Miami Marlins Prospect Primer: Isan Diaz
Isan Diaz came into 2018 ranked as the number nine prospect in the Marlins system by MLB.com. After a slow start at the plate, his bat is beginning to turn some heads as it continues to heat up.
Diaz was originally taken with the 70th overall pick by the Arizona Diamondbacks out of high school in 2014. Since then, he has taken home a Pioneer League MVP, an organizational Minor League Player of the Year award and has been traded twice.
After the 2015 season, the Diamondbacks shipped Diaz to the Brewers in a deal that sent Jean Segura to Arizona. After two years in the Brewers’ system, Diaz made his way to Miami as a part of the package that the Marlins received in return for Christian Yelich.
Diaz’s highest rated tool by both FanGraphs and MLB.com is his power. In the past, he has shown the ability to put up impressive home run totals and drive the ball all over the yard. In only 135 games in 2016, Diaz mashed 20 home runs in Low-A for the Brewers.
The Marlins love his bat speed and his ability to consistently make violent, loud contact with the baseball.
Although Diaz does have plus power, he has struggled with his hit tool. MLB.com and FanGraphs differ in their evaluation of Diaz’s hit tool. MLB.com rated it as a 50 which is average and FanGraphs put the below average grade of 40 on it.
With that being said, Diaz does have high strikeout numbers across the minor leagues. Throughout his career, Diaz has struck out over 25% of the time, which is about 5% higher than average.
While many players in modern baseball are able to succeed with high strikeout rates, they still do give a standard bar to measure a player’s ability to make contact. There are also other metrics that could tell you what type of hitter Diaz is.
In 2017, Diaz’s pull rate spiked from 40.9% in 2016 to 46.6% in 2017. This coincided with a 42 point dip in his batting average. Pulling or not, raising his batting average from .222 in 2017 will be key to having further success down the road.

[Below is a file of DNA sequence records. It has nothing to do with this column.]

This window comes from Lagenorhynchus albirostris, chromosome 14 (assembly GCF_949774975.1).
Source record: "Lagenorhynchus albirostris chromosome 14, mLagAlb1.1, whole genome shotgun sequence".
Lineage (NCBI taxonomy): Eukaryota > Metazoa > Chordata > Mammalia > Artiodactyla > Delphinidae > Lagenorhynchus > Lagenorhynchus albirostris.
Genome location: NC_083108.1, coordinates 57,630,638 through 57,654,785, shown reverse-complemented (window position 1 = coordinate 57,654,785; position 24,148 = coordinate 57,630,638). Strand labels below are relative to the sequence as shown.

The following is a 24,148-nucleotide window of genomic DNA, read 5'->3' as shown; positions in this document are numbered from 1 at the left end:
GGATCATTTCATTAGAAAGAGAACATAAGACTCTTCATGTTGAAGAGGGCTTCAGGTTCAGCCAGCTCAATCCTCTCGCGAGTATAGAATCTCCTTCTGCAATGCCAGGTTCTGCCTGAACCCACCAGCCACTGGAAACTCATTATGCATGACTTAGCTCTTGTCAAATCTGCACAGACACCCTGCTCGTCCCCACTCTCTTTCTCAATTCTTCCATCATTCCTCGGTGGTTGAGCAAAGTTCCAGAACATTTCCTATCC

Diaz’s left-handed swing is very smooth and compact. He has a slight leg kick, separates well and shows the ability to repeat his swing. Some evaluators have compared the swing to Robinson Cano’s based off of the fluidity of it.
In the field, evaluators have Diaz as an average glove with an above average arm. Diaz had spent the start of his pro career as a shortstop, so the move over to second base should be an easy one for him.
Overall, Diaz has the chance to be a solid contributor for the Marlins at the major league level. While there are some questions regarding his ability to make consistent contact, his power will play in the big leagues.
Both MLB.com and FanGraphs gave Diaz an OFV (Overall Future Value) of 50. This means that Diaz is seen as an average contributor at the major league level in the future.
A comfortable major league comparison on the offensive side of the ball might be Eugenio Suarez of the Cincinnati Reds. Both players run up high strikeout rates, have modest averages and show the ability to drive balls over the fence.
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Obviously, the biggest difference between the two is the side of the plate they hit from and their position. Other than that, Diaz and Suarez have similar offensive profiles.
The pair has very similar flyball and pull percentages, which is indicative of the type of players they are. In 2017, Diaz pulled the ball 46.6% of the time and hit a flyball in 39.5% of his at-bats. In 2015 which was Suarez’s last time in the minors, he pulled the ball at a 46.7% clip and hit 39.4% flyballs.
The 0.1% difference between the two categories references how close their approaches at the plate actually are.
We have already seen Suarez have success at the major league level that he turned into a six-year extension. Now, it is time to see if Diaz can produce on the big stage as well. If he can, he will be a key piece in this Marlins rebuild.
Next: Starlin Castro's Production
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